Argentina weighs oil law update

Argentina regime: Officials weighing changes to streamline process with investors

Argentine federal officials and governors of oil-producing provinces met in Buenos Aires on Tuesday, kicking off discussion on changes to country's oil framework to encourage shale development and integrate efforts between national and provincial governments.

A regime decentralised in 2006 gives provincial authorities wide autonomy on leasing and royalties, which has given new power and prowess to potentially shale-rich states such as Neuquen and Mendoza whose governments see huge economic development opportunities.

Argentina President Cristina Fernandez de Kirchner met with the Federal Organization of Hydrocarbon Producing States (OFEPHI_ in the wake of tensions between local oil officials and state-led YPF on lease offerings.

Cabinet chief Jorge Capitanich struck a conciliatory tone Wednesday morning in a daily press briefing, saying the government has proposed an agreement between the provinces and nation aimed at developing a uniform regime for taxes and tenders such as bid offerings.

Energy self-sufficiency is "a strategic objective of the government and the effort should not be from the nation, it has to be a concurrent effort between the country and the provinces," Capitanich said according to a transcript.

Incentives for developing unconventional and mature fields should also be clearly set out in a regulatory framework, the federal official continued.

Jorge Sapag, governor of shale-rich Neuquen, on Wednesday sought to allay worries that the federal government would trample on provincial rights or the law that established them. Instead the negotiations will target changes to the national hydrocarbons regime to pave the way for better collaboration.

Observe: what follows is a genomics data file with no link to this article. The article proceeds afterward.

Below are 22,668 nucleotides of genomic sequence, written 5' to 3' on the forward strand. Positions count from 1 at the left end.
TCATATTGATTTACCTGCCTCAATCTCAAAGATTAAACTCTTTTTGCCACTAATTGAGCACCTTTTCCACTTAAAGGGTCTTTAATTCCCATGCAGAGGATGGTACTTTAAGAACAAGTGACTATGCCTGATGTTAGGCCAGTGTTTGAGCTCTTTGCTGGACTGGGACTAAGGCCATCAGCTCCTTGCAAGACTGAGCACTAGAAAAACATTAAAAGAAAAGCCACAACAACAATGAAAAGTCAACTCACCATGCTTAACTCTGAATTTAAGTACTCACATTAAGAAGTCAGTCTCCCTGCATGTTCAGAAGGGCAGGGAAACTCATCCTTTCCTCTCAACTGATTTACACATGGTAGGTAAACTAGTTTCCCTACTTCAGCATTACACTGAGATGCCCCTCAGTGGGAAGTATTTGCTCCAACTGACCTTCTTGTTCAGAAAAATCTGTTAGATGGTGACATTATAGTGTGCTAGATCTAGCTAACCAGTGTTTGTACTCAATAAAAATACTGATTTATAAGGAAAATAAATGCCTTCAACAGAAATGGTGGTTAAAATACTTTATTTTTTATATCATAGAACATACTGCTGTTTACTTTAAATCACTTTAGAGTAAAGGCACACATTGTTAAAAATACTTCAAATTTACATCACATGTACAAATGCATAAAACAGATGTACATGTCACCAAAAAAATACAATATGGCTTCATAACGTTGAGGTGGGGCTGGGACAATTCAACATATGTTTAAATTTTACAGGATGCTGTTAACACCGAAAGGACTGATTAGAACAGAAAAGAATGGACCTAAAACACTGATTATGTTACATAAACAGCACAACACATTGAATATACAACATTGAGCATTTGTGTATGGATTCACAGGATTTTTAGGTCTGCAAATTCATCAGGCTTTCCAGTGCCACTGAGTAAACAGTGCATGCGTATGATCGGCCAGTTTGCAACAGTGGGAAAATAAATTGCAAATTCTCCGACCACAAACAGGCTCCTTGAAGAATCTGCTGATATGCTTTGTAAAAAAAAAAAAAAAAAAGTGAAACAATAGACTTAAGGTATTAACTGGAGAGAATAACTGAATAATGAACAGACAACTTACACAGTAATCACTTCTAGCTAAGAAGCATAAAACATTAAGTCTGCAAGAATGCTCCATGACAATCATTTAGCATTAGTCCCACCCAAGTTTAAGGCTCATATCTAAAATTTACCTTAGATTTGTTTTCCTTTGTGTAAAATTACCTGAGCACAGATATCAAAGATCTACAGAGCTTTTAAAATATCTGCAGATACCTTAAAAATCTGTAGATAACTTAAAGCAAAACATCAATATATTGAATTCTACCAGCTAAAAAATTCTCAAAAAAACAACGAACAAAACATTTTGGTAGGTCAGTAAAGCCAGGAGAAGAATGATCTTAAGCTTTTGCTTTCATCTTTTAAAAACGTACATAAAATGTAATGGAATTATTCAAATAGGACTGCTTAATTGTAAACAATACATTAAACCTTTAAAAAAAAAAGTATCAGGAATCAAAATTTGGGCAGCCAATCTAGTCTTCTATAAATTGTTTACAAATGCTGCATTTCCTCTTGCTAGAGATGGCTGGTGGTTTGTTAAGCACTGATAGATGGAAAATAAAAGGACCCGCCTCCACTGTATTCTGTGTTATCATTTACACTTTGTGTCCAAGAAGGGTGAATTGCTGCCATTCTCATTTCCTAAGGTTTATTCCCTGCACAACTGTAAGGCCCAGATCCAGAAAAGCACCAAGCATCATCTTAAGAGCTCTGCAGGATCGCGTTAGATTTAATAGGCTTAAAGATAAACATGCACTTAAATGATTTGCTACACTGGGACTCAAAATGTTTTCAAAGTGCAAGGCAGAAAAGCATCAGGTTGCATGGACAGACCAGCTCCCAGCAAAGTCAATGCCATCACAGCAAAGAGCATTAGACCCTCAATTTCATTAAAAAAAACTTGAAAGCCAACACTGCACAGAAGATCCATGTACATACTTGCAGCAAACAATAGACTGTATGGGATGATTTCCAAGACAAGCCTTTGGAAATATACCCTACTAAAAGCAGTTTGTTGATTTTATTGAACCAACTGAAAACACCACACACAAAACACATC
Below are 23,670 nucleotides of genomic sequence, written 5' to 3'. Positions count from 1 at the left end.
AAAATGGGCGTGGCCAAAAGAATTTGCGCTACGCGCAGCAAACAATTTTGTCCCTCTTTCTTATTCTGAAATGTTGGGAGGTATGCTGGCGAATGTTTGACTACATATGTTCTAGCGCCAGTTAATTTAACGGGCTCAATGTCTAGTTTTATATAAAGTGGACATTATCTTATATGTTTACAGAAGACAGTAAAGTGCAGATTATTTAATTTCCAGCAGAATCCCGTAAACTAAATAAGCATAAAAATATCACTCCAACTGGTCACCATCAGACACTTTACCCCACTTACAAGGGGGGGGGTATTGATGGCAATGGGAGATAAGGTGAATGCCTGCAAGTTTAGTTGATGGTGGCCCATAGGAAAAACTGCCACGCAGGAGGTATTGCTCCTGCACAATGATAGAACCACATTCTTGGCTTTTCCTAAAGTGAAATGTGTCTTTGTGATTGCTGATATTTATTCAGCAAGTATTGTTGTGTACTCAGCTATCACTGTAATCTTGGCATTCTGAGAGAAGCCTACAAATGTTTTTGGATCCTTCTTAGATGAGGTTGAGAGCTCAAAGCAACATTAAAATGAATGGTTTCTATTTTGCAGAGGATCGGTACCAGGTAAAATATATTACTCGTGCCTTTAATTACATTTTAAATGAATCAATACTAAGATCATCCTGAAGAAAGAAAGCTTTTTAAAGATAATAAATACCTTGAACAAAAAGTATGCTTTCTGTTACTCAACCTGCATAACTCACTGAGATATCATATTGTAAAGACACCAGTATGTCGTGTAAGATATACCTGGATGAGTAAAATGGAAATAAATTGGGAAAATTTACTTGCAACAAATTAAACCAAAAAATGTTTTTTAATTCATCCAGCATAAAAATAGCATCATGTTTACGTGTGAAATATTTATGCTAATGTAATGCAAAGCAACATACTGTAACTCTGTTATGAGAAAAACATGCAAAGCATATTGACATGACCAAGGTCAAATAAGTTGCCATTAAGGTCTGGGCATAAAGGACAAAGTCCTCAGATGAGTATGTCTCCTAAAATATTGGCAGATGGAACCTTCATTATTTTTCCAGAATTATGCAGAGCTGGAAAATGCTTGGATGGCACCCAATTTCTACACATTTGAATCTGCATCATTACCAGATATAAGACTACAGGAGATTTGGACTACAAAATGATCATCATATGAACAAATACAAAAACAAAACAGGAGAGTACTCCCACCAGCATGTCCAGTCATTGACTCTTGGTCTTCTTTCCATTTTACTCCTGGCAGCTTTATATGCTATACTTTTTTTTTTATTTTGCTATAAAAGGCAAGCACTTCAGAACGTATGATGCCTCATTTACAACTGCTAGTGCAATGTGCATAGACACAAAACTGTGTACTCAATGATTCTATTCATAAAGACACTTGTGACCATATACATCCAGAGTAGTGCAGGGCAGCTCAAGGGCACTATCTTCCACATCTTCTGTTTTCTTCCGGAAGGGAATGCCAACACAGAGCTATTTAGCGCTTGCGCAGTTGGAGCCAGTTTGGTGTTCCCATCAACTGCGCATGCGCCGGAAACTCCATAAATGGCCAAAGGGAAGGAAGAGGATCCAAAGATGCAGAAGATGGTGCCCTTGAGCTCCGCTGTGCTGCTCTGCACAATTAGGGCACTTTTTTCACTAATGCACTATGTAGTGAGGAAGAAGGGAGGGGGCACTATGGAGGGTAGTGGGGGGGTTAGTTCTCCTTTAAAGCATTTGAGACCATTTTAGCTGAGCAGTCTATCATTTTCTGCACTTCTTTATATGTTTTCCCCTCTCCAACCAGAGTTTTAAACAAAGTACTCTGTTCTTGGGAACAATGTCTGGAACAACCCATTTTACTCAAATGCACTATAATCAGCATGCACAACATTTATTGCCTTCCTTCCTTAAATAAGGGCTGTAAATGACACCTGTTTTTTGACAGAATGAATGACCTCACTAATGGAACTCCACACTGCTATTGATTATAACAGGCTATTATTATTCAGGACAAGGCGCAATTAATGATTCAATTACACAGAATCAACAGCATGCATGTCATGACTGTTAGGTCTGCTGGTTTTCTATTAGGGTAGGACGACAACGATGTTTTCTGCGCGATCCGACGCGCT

"What we have to see is how to fill the gaps in the 1967 hydrocarbons law that does not have precise norms for this level of investment in unconventional resources," Sapag said.

Both Neuquen and Mendoza, in collaboration with their respective provincial oil companies, launched international bid rounds for potential acreage since the first of the year.

In the wake of those proceedings YPF has been increasingly irked to find itself in competition for oil investors with these provincial actors, which work under a carry arrangement.

Accordingly they are not obliged to put up the steep investment commitments YPF has shouldered or conform to its national parametres for energy investment.

The tensions came to a head in late May when YPF chief Miguel Galuccio criticised the province-centred regime at an event on 22 May in Chubut, another oil-producing state, calling it a "regressive" system.

Galuccio made public his belief that the carry system limits private investment and leaves companies too cautious, leading to concerns about underinvestment, he said according to a report from the business newspaper Cronista.

Bloomberg quoted cabinet chief Capitanich as saying the government was weighing a proposal that would allow investors of $250 million over five years to sell 20% of output externally.

Those investors would also be off the hook for export taxes and would be able to maintain some of that revenue outside the country, the news wire reported.

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